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Mapping post-wildfire erosion across California using very high-resolution multitemporal satellite imagery
AuthorSuter, Ingrid Helen
AdvisorMcCoy, Scott W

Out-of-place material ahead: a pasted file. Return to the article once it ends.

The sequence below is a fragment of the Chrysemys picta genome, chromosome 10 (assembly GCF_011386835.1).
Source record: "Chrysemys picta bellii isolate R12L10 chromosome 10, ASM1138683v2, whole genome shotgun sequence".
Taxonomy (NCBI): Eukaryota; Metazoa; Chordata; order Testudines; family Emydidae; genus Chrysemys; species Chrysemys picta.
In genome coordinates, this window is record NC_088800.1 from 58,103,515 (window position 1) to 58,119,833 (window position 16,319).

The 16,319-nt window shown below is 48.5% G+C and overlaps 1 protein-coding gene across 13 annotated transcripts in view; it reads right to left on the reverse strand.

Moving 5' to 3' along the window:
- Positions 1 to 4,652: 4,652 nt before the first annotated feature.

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Exposure to post-wildfire debris-flow hazards and the need for accurate hazard assessments is increasing for many communities owing to the dramatic increase in the frequency and magnitude of wildfires and the expansion of values at risk into steeplands. Empirical observations to guide predictions of the post-fire landscape response to rainfall have not kept pace with rapidly changing fire regimes have introduced high-severity wildfires into new climates zones, vegetation types and landscapes. Central and northern California are such regions where we lack extensive observations of post-fire erosion and debris-flow responses and hence the extent to which fire affects the susceptibility to runoff-related erosion is unconstrained. In this work, we utilize multitemporal, very high-resolution satellite imagery to map post-wildfire erosion and debris-flow responses, or lack thereof, in a consistent manner across five burn scars from southern California to northern California. We then compare mapped erosion magnitudes to maps of debris-flow probability from the USGS emergency post-fire debris-flow hazard assessment, which is based on an empirical model trained with debris-flow responses observed in southern California. We focus on fires that were predicted to have high debris-flow hazard owing to high values of topographic steepness, burn severity, and soil erodibility, and that have received a stressing rainstorm with intensities greater than the predicted threshold intensity needed to trigger debris flows. To turn mapped erosion magnitude into maps of debris-flow occurrence, we used the database from Staley et al. (2017) which includes 334 field-confirmed debris flows. We determined that debris-flow occurrence was associated with our highest erosion magnitude class in ~90% of cases and our medium class in ~10% of cases. Our mapping across California shows that while metrics currently used to predict debris-flow hazard were approximately uniform across studied fires, erosional responses were notably nonuniform. In the Transverse ranges of southern California, erosion features were ubiquitous and commonly consistent with a debris-flow interpretation, whereas moving into central and northern California erosion features were generally smaller in magnitude, less ubiquitous, and more consistent with features found after fluvial scour in steep channel networks as opposed to catastrophic debris-flows, or simply absent at the mapped scale. Such heterogeneity in the post-fire erosional response highlights the need for more observations to develop and test the next generation of post-fire debris-flow models capable of accurate prediction in different landscapes. These results demonstrate that mapping erosion features from multitemporal, very high-resolution satellite imagery can provide a useful and robust response metric.